Kinda funny this book would get chosen at random from the The Staircase at a time when women are marching for their beliefs again.  When I purchased this book I hadn’t realized all the implications behind the story or the author, I’m not sure which part of the back cover blurb caught my eye, but I was quick-shopping and this one made it’s way into my basket, so, imagine my delight when I read about the author and his realtionship (in more ways than one) with the hero(heroin) of the story and how their struggles are pertinent in today’s world… although it is kinda sad that we STILL have to fight for this crap.  No.  No politics here.  Just books.

Okay, just a little ‘splainin’…  quick-shopping is something I do on occasion to branch out and expand my reading base.  I avoid the sci-fi/fantasy section (although I hate that they have been lumped together… but that is another story for another time) and browse the front tables.  You know the ones.  They have catchy signs with wordings like Book to Movie or Employee Pick, or Dark Fantasy.. okay, that one probably will never happen, but you get my meaning and know exactly where I’m talking about.  I browse and pick.  I only allow myself the quick cover blurb, no delving deeper.  If the snippet on the back makes me go hmmm, it goes in the basket.  I stop at a preset monetary value, go to the register and check out.  No thinking, no debating, nada.  Is fun.  I’ve found some really cool books this way.  You should try it.

Anyway.

Alex Myers began life as a female, grew to know himself, and worked towards becoming the male he wanted, needed, to be.  Deborah Samson, the main character of the story began life as a female, changed herself as best she could to be a male, enlisted in the army and served during the last part of the US’s revolutionary war.  According to the bio, Alex is a descendant of Deborah.  Pretty cool.

As the book begins to unfold we learn of Deborah, her life, her discontent.  To be quite honest, I would have been pretty discontent myself.  I am not known for being meek or demure or subservient.  She dresses like a man and attempts to sign up for army service, but silly girl does it in her home town and gets recognized and caught.  Before she can be brought to trial she is attacked, attacks back and makes a run for freedom.  She has adventures and gets far enough away from home to try enlisting again, with greater success.  The book goes on to tell her tale as a soldier in the continental army.  There are times when I wonder and worry that the book is straying into what I call “preach it land” where the author’s ideals and principals take over and the story is lost in the message the author wishes to get out there, but it never actually does.  Alex does a very good job of portraying what he believed Deborah might have been thinking and feeling.  In the end, she discovers much about herself and returns to being a woman.  I have to say, her life did not end up the way I thought it should… but… that’s life for you I guess.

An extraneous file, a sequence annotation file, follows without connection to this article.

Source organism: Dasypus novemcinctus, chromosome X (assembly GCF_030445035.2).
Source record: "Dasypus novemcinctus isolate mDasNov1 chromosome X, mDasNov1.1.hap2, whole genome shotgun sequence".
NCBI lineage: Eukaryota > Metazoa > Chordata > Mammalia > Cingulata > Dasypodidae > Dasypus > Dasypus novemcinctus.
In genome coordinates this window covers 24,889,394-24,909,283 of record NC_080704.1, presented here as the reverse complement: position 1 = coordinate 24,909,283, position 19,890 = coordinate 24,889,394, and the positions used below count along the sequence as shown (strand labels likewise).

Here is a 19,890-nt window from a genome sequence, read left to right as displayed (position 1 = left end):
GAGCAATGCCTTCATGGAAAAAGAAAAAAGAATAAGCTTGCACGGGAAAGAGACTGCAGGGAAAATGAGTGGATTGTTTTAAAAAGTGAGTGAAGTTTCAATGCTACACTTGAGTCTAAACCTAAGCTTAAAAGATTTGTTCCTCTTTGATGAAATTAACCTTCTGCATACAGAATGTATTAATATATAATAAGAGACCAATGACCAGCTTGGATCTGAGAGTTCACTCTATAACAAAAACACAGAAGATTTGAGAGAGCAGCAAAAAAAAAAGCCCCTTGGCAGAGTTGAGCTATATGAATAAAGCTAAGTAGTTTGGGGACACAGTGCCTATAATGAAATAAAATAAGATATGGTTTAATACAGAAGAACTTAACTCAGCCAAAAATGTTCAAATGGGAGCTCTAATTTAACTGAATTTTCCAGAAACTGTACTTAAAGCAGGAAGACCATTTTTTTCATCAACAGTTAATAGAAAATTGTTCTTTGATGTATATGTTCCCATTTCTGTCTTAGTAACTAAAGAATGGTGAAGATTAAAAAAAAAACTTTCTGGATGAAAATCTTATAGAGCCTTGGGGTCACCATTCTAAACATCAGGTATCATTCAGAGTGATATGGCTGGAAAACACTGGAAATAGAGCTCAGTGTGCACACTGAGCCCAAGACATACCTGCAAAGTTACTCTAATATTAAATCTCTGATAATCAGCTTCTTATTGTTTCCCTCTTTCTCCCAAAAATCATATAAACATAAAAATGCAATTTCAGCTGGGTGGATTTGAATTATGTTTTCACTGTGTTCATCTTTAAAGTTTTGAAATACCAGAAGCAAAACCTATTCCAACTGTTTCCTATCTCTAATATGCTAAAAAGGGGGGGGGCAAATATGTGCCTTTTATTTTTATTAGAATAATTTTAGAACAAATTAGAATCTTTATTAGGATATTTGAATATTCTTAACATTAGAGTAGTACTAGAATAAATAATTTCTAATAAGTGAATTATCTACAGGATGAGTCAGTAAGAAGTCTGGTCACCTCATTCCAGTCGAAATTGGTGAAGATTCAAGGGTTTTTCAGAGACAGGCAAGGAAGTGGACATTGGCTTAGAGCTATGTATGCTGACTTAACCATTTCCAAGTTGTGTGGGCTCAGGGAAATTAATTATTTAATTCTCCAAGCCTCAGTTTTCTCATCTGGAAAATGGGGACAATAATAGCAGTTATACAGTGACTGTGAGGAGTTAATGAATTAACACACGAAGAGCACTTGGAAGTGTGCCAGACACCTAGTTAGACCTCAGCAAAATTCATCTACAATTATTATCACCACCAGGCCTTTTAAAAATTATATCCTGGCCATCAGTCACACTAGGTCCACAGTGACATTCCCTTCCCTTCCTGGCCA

This was quick and engaging read that was fun and thought provoking at the same time.  I liked the way details of daily life were dealt with, sometimes in depth, other times glossed over as not necessary for the story.  My questions of how she dealt with her female body and its functions was answered a bit vaguely, but, to be honest, those details were not necessary to the story and probably strayed into the realm of serious speculation.

I liked this book.  Overall a rating of 3.

Oh… and here is The Staircase.  Do not be fooled.  It is not a to-read pile.  My entire library is a to read-pile.  The books found here have yet to be scanned and cataloged.  Every couple of months I set a day aside to scan, catalog and shelf… read or not.  Just so’s you know.  I don’t do to-read piles.  😀  I will say though, that all of these have yet to be read.  There is an even bigger pile on a designated bookcase that is still waiting for catalog.  I guess I really need to set time aside and do that.

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